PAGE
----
Geotechnical Considerations, cont’d
Soils that lose strength during remolding (saturated, fine-
grained soils; sensitive clays) should be avoided.
Greater displacement will occur in weaker soil strata.
Exhumed grout bulbs confirm that compaction grouting
focuses improvement where it is most needed
Collapsible soils can usually be treated effectively with the
addition of water during drilling prior to compaction grout
Stratified soils, particularly thinly stratified soils, can be cause
for difficult or reduced improvement capability.
Rate of tunnel advance and tunneling method (in case of
Range of Improvable Soils
Quality control includes procedural inspection and documentation
of the work activity, testing to ensure proper mix design/injection
rates, and verification of ground improvement where applicable.
Ground improvement can be assessed by Standard Penetration
Testing, Cone Penetrometer Testing, or other similar methods.
Data recording of important grouting parameters has been
utilized on sensitive projects.
Speed of installation
Wide applications range
Effective in a variety of soil conditions
Can be performed in very tight access and low headroom
No waste spoil disposal
No need to connect to footing or column
Non-destructive and adaptable to existing foundations
Economic alternative to removal and replacement or piling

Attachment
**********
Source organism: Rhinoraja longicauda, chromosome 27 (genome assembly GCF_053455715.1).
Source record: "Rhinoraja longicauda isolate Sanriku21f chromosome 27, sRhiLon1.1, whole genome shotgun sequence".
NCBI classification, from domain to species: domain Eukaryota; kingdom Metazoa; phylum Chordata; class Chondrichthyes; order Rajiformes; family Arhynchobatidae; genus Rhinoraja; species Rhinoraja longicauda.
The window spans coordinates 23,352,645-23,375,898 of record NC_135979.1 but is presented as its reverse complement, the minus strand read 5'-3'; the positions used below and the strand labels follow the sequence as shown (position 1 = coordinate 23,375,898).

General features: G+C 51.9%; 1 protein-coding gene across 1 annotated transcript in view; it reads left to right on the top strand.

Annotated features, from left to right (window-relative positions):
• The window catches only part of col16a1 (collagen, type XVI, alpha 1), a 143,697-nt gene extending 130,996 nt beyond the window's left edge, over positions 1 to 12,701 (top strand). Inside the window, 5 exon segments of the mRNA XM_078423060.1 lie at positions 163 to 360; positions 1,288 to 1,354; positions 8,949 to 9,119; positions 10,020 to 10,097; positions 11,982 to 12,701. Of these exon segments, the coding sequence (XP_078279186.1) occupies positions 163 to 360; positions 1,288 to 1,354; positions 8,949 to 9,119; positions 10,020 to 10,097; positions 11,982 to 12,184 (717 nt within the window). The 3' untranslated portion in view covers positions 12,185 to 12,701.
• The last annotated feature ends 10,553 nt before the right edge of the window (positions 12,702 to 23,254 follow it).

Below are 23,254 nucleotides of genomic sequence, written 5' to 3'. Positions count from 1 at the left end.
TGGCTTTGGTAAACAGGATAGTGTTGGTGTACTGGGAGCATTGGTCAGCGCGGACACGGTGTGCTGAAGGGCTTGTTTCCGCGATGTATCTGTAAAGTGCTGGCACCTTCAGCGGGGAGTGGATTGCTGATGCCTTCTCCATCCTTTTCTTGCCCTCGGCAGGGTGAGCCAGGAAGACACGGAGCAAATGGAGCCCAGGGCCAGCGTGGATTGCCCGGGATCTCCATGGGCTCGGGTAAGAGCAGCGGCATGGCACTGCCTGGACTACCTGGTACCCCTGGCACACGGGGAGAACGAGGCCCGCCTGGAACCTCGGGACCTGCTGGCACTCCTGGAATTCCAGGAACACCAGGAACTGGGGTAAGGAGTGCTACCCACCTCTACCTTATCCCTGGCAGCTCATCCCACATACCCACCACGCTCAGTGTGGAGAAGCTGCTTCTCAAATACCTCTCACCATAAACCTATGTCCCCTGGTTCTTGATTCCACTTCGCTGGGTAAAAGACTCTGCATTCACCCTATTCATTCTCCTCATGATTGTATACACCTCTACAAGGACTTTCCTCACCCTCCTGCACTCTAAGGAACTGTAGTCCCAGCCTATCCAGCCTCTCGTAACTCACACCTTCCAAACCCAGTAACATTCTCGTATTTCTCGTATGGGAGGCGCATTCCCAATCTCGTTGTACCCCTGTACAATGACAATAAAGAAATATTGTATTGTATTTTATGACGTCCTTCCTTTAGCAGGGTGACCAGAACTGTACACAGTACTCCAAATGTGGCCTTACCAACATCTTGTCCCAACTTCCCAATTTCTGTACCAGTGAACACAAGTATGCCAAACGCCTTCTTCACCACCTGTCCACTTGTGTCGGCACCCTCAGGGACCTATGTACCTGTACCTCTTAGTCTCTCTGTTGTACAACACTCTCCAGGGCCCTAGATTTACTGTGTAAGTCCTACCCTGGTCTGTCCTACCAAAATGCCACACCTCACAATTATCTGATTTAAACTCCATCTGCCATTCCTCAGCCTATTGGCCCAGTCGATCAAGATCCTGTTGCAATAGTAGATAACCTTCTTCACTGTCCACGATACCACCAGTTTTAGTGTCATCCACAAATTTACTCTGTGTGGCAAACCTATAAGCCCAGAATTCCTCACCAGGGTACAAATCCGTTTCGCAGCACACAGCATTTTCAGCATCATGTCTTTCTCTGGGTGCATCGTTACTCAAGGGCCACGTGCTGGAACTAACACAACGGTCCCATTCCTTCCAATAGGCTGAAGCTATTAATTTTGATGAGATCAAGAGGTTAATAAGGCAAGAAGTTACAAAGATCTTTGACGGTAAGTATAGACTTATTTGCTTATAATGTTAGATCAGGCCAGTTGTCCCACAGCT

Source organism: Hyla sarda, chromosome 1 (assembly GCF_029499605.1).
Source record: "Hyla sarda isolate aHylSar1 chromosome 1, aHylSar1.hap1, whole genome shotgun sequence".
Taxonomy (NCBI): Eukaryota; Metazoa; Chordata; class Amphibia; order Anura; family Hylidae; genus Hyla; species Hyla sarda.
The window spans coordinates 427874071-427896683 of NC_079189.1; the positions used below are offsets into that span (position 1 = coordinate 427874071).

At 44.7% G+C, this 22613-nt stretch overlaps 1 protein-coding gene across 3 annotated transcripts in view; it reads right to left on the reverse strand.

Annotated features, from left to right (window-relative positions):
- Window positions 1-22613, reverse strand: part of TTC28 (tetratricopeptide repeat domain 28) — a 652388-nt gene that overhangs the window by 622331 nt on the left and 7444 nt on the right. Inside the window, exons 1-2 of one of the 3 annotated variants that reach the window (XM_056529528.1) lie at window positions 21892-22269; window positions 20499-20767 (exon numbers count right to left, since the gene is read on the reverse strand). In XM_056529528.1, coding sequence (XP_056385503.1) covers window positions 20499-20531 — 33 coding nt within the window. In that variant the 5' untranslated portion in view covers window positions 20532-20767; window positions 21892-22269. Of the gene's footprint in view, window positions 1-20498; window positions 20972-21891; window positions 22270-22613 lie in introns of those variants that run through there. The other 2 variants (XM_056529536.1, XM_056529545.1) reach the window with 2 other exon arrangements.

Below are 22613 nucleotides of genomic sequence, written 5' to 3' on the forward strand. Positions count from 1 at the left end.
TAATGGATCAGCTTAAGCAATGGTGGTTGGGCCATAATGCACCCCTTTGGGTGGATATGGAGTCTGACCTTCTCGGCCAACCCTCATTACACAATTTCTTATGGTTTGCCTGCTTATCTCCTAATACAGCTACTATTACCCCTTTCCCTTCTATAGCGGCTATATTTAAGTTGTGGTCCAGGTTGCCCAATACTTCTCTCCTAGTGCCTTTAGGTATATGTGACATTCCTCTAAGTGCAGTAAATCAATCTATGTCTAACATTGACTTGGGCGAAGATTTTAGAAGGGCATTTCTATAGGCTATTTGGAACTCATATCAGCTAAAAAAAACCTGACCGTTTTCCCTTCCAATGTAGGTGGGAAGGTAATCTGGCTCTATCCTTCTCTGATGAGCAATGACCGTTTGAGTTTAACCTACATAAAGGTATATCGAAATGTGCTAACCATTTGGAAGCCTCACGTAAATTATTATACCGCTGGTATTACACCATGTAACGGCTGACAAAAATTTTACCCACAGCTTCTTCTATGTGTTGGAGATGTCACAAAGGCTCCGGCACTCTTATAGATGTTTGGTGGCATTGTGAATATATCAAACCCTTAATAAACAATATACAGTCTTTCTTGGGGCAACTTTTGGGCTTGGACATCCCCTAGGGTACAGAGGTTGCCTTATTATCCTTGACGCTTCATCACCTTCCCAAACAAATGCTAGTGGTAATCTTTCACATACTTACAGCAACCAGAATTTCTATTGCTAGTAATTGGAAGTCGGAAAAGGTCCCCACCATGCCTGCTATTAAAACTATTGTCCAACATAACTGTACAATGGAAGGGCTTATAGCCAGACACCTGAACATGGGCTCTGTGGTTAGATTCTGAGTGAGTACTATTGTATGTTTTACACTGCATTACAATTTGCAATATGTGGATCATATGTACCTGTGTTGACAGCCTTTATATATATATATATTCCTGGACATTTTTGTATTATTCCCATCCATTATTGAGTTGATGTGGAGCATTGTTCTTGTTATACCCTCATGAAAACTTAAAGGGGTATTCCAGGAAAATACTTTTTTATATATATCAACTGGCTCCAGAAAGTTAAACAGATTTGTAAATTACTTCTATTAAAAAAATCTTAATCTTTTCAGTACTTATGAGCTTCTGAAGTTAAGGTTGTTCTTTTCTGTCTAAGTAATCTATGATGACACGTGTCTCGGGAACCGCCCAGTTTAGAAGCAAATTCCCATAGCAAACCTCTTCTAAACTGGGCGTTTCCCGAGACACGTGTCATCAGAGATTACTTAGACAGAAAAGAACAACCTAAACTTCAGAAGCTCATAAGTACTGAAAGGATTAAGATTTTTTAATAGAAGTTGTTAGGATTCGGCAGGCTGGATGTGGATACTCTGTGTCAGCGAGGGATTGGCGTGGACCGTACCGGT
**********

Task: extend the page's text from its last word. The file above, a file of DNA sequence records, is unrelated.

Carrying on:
Able to reach depths unattainable by other methods
Enhanced control and effectiveness of in situ treatment with
Minimal impact to surface environment
Jet Grouting is a versatile Ground
Modification system used to create in
situ cemented geometries of
SuperJet Grouting is a modified
double-fluid jet grouting system that
takes advantage of tooling design
efficiencies and increased energy to
create high-quality, large diameter
(11-16 ft), soilcrete elements. It is
effective in most soil types and is
best when applied for bottom seals
and ‘surgical’ treatment applications.
There are three traditional
jet grouting systems.
Selection of a system is
generally determined by the
in situ soil, the application,
and the physical
characteristics of soilcrete
(i.e. strength) required for
Single Fluid Jet Grouting (Soilcrete S)
Grout is pumped through the rod and exits the
horizontal nozzle(s) in the monitor at high velocity
[approximately 650 ft/sec (200m/sec)].
This energy breaks down the soil matrix and replaces
it with a mixture of grout slurry and in situ soil
(soilcrete). Single fluid jet grouting is most effective
in cohesionless soils.
Double Fluid Jet Grouting (Soilcrete D)
A two-phase internal fluid system is employed for the
separate supply of grout and air down to different,
concentric nozzles. The grout erodes in the same effect
and for the same purpose as with Single Fluid.